I recently finished Everett Ferguson’s Baptism in the Early Church.  This massive tome of 860 pages thoroughly explores the theology and practice of baptism in the first five centuries of the church.  What follows is a brief summary of Ferguson’s main findings.


Baptism was a big deal to the early Christians.  It was modeled on John’s practice, as well as Jesus’ example and command.  Unlike Jewish and pagan precursors which saw ritual washings as related ritual purification, Christian baptism was intended for spiritual cleansing and moral transformation.


Great pomp and ceremony developed very early around the church’s practice of baptism. While traditions differed from region to region as well as over time, in general, baptism was performed in the nude, via triple immersion, with the laying on of hands, exorcisms, renunciation of the devil, anointing with oil, confession of the creed, post-baptismal eucharist, and the wearing of a white garment.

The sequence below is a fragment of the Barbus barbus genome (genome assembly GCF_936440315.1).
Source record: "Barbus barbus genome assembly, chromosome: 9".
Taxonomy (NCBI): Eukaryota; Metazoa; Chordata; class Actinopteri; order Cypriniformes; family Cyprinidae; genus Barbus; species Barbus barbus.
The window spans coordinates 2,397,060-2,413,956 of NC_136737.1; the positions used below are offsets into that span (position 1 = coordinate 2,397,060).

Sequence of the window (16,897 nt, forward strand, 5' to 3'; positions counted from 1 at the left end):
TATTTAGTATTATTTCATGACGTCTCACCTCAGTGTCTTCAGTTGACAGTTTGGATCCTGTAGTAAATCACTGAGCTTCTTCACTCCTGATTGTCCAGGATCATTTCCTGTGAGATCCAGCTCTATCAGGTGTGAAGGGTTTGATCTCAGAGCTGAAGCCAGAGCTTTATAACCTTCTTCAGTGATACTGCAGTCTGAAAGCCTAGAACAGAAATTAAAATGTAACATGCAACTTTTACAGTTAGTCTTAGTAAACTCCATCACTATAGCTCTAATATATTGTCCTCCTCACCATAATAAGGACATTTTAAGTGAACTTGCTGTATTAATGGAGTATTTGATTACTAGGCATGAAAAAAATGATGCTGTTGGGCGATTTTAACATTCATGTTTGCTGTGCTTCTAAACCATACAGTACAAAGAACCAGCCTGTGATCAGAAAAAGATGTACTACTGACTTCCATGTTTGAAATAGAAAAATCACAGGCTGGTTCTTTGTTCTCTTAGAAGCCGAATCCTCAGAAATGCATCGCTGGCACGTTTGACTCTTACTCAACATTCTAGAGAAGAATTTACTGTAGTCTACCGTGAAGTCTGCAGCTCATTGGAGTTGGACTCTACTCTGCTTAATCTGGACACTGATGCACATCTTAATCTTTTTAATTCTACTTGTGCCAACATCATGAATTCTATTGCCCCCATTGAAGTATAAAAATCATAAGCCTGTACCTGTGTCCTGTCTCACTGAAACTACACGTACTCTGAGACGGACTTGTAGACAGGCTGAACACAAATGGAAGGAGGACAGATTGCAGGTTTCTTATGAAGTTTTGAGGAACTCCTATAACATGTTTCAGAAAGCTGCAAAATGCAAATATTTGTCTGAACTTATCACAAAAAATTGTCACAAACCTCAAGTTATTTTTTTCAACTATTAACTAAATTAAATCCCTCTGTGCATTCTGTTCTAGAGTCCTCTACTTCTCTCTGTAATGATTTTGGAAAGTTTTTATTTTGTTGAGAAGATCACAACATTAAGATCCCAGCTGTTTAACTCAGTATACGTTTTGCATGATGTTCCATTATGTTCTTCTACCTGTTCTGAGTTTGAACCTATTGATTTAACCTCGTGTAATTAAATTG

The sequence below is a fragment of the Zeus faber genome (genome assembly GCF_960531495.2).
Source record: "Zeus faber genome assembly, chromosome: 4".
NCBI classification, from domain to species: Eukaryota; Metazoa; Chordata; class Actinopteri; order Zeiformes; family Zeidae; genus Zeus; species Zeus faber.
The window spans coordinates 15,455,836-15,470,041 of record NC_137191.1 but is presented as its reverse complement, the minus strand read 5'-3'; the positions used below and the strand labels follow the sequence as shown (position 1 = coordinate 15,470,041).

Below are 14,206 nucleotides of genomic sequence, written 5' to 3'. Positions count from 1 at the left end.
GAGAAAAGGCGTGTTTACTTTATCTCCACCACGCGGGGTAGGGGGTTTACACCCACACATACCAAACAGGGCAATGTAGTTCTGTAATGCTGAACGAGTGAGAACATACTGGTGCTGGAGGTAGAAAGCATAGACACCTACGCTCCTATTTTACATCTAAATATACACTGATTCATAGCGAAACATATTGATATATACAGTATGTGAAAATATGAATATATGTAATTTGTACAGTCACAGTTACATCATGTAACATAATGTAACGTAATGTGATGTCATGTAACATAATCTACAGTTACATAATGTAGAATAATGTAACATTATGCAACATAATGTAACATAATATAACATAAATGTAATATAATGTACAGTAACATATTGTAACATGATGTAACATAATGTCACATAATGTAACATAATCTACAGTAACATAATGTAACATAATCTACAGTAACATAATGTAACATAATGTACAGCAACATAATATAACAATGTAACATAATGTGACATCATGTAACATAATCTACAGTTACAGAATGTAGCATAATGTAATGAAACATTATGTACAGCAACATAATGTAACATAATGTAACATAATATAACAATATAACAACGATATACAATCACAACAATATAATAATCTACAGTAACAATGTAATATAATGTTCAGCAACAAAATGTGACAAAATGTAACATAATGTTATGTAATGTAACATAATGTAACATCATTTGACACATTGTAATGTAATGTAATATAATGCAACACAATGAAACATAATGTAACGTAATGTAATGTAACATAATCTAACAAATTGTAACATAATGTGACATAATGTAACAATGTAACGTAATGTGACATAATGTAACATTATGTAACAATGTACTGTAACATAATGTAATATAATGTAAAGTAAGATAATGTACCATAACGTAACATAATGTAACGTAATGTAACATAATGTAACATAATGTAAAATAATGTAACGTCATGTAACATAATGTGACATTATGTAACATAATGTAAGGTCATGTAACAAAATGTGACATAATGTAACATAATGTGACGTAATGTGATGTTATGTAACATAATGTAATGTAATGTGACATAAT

Our earliest evidence indicates that adult immersion was the normal practice of the church (Epistle of Barnabas, Shepherd of Hermas, Hippolytus, Tertullian, Cyprian), with most churches practicing a triple immersion (once for each day Jesus was in the earth, or once for each name in the triune formula).

Salvific Importance

From the very beginning, the church understood baptism to be essential to salvation, necessary for forgiveness, and resulting in regeneration[1] (Jn 3:5; Tit 3:5).  Even the splinter and heretical groups agreed.  Baptism identified one with Jesus in His death, burial, and resurrection.


In the Bible, people were baptized immediately after coming to faith in Christ.  However, in a very short time the church began to delay baptism under after a believer had been through a period of catechesis. Justin Martyr was the first to note the church’s practice of a period of catehesis prior to baptism (Pseudo Clementine, Hippolytus).  The catechesis was clearly designed for people of reasonable age, not infants and small children.

Infant Baptism

By the late 2nd century, however, infant baptism began to be practiced in certain parts of the church, but only in the case of deathbed baptism (we don’t know the name of a single person baptized as an infant under normal circumstances until the 4th century).  Over the next four centuries, however, baptizing all infants became gradually accepted, until it was the predominant practice in the 5th century.



[1] But they also stressed the need for faith, so it wasn’t the view the Catholic Church holds to today.